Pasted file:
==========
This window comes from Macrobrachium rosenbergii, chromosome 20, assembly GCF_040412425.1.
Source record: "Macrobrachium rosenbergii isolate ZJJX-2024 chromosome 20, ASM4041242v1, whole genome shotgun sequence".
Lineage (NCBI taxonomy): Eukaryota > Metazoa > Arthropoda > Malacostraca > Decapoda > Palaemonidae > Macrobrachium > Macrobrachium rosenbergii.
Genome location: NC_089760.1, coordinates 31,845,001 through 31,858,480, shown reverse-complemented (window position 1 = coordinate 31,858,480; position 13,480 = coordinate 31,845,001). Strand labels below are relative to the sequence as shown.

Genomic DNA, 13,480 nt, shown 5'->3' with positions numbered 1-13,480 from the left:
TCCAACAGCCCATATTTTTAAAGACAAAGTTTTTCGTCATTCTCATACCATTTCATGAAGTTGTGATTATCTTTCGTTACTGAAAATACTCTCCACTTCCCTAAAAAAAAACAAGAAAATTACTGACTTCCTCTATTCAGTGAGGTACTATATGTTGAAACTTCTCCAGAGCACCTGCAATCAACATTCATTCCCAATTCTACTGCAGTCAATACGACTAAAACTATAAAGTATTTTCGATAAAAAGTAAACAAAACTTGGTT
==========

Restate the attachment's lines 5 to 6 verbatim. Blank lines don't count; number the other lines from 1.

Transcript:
Genomic DNA, 13,480 nt, shown 5'->3' with positions numbered 1-13,480 from the left:
TCCAACAGCCCATATTTTTAAAGACAAAGTTTTTCGTCATTCTCATACCATTTCATGAAGTTGTGATTATCTTTCGTTACTGAAAATACTCTCCACTTCCCTAAAAAAAAACAAGAAAATTACTGACTTCCTCTATTCAGTGAGGTACTATATGTTGAAACTTCTCCAGAGCACCTGCAATCAACATTCATTCCCAATTCTACTGCAGTCAATACGACTAAAACTATAAAGTATTTTCGATAAAAAGTAAACAAAACTTGGTT